Your friend and mine Ben al-Fowlkes sent me this wonderful Times article about Mitt Romney in retirement, noting the former candidate’s lament that “darn geese keep pooping all over the lawn.” That was my favorite part for a while, until I got to the part where Ann lays out cold cuts, bread, and “a selection of both mayonnaise and Miracle Whip.” But even that was surpassed by Mark Leibovich’s genius insight that “as a candidate, Romney often appeared as if he were bracing for a light fixture to drop on his head.” True. So why is Mitt Romney so funny?
Last week, we discussed the IRS/Tea Party scandal and the problem of distinguishing social welfare organizations from political groups. Noted parser of fine distinctions Ben al-Fowlkes sent me this follow-up article from the New York Times, in which intrepid reporters who are probably interns researched some of the complainant groups. It’s an interesting read throughout, but it reaches a boiling point of surreality with the last two paragraphs. Quote:
…[T]he Ohio Liberty Coalition, another Tea Party group that has complained about the scrutiny it received from the I.R.S.,… canvassed neighborhoods, handing out Romney campaign “door hangers,” Mr. Zawistowski said. The I.R.S. usually considers such activities to be partisan. But when Mr. Zawistowski consulted his group’s lawyers, he said, he came away understanding that the I.R.S. was most concerned with radio or television advertising. He said he believed that other activities, like distributing literature for the Romney campaign, would not raise concerns. “It’s not political activity,” he said.
At least one of the groups that applied for 501(c)(4) status in the last few years claims that going door-to-door on behalf of a candidate for president is not a political activity. How does one deal with/in such mendacity?
Even in defeat, the Mitt Romney campaign continues to mismanage itself spectacularly. Gawker reports that nine news outlets have complained to the campaign about exorbitant bills for press events, including an $812 per-reporter meal in October. Props to Ben al-Fowlkes for the link. One can just image the breathless aide telling Candidate Romney that he lost the invoice for the October reporter meals. “Just make something up,” Romney says. “Something plausible—no more than a grand a plate.” Then he flies into the air atop a jet of molten gold, hits a power line and explodes.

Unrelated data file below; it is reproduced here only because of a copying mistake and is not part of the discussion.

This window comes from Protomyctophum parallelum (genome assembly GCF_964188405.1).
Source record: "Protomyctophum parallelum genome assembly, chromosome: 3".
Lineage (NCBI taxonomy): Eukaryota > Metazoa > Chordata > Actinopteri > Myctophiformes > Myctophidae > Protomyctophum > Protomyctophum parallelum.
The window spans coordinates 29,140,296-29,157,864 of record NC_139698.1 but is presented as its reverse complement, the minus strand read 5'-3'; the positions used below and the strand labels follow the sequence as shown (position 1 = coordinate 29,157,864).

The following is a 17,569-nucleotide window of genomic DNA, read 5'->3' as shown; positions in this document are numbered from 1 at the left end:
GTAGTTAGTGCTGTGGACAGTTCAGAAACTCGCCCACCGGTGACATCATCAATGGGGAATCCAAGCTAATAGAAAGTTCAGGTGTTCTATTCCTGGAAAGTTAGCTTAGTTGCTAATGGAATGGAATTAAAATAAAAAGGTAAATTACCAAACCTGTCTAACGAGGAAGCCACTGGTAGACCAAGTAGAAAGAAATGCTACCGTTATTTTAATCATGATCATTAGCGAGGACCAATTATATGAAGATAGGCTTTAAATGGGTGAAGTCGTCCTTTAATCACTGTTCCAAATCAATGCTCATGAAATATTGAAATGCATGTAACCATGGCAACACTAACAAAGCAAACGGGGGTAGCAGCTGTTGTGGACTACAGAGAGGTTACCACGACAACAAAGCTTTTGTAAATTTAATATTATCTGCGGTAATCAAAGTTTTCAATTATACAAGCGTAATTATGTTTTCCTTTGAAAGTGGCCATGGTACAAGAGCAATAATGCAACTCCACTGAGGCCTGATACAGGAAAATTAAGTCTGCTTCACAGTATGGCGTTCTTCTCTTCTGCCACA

On Halloween, political analyst and former Clinton adviser Dick Morris besmirched the good name of The O’Reilly Factor by predicting that Mitt Romney would win in a landslide. He had sailed that claim majestically around the mediasphere for weeks, despite the fact that it was, you know, insane. Romney did not win in a landslide. No actual data suggested he would, but Morris—an ostensibly unbiased analyst—had, in his own words, “worked very hard for Romney.” Was he deluding himself? Kind of. Was he deluding others? Also yes, kind of, as he explained to Sean Hannity in a thicket of prevarication that is the subject of today’s close reading. Props to Ben al-Fowlkes for the link. Bad faith after the jump.
Remember yesterday, when I expressed faint hope that the Republican Party might reform its political behavior now that it, like, didn’t work? Me either. Apparently that’s what I thought, though, and already I am refuted. Fox News—the media wing of the Republican Party—sees no reason to change its ways. Evidence: Rich Noyes’s handy guide to five ways the mainstream media tipped the scales in favor of Obama. According to Noyes, the president’s reelection was abetted by favorable media coverage, including but not limited to “partisan fact checking.” That damned mainstream media! Never mind that Fox News is the most watched cable news network, or that Noyes also claims reporters “buried” the story of the bad economy.